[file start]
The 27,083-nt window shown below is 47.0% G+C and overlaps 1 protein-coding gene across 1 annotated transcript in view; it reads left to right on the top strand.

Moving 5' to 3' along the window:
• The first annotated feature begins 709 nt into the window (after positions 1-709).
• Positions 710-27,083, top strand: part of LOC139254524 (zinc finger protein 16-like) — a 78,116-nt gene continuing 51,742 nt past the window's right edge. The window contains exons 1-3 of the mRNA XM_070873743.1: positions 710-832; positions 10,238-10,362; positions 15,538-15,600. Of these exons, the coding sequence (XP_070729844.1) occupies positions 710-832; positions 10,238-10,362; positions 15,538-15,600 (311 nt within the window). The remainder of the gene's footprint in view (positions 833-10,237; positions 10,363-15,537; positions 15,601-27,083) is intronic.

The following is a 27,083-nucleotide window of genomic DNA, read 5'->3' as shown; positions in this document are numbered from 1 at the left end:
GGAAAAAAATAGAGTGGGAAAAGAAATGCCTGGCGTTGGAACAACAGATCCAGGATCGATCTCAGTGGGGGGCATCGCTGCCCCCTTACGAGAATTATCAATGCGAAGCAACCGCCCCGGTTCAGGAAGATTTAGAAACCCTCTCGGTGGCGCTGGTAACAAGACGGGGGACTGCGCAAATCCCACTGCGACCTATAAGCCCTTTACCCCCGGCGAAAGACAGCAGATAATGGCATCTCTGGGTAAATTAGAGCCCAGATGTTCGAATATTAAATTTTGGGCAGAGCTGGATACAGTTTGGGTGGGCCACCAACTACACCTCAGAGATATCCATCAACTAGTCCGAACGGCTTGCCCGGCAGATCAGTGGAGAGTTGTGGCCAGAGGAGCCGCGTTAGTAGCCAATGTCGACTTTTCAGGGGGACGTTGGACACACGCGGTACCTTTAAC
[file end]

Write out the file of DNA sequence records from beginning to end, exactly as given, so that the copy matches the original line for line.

The 27,083-nt window shown below is 47.0% G+C and overlaps 1 protein-coding gene across 1 annotated transcript in view; it reads left to right on the top strand.

Moving 5' to 3' along the window:
• The first annotated feature begins 709 nt into the window (after positions 1-709).
• Positions 710-27,083, top strand: part of LOC139254524 (zinc finger protein 16-like) — a 78,116-nt gene continuing 51,742 nt past the window's right edge. The window contains exons 1-3 of the mRNA XM_070873743.1: positions 710-832; positions 10,238-10,362; positions 15,538-15,600. Of these exons, the coding sequence (XP_070729844.1) occupies positions 710-832; positions 10,238-10,362; positions 15,538-15,600 (311 nt within the window). The remainder of the gene's footprint in view (positions 833-10,237; positions 10,363-15,537; positions 15,601-27,083) is intronic.

The following is a 27,083-nucleotide window of genomic DNA, read 5'->3' as shown; positions in this document are numbered from 1 at the left end:
GGAAAAAAATAGAGTGGGAAAAGAAATGCCTGGCGTTGGAACAACAGATCCAGGATCGATCTCAGTGGGGGGCATCGCTGCCCCCTTACGAGAATTATCAATGCGAAGCAACCGCCCCGGTTCAGGAAGATTTAGAAACCCTCTCGGTGGCGCTGGTAACAAGACGGGGGACTGCGCAAATCCCACTGCGACCTATAAGCCCTTTACCCCCGGCGAAAGACAGCAGATAATGGCATCTCTGGGTAAATTAGAGCCCAGATGTTCGAATATTAAATTTTGGGCAGAGCTGGATACAGTTTGGGTGGGCCACCAACTACACCTCAGAGATATCCATCAACTAGTCCGAACGGCTTGCCCGGCAGATCAGTGGAGAGTTGTGGCCAGAGGAGCCGCGTTAGTAGCCAATGTCGACTTTTCAGGGGGACGTTGGACACACGCGGTACCTTTAAC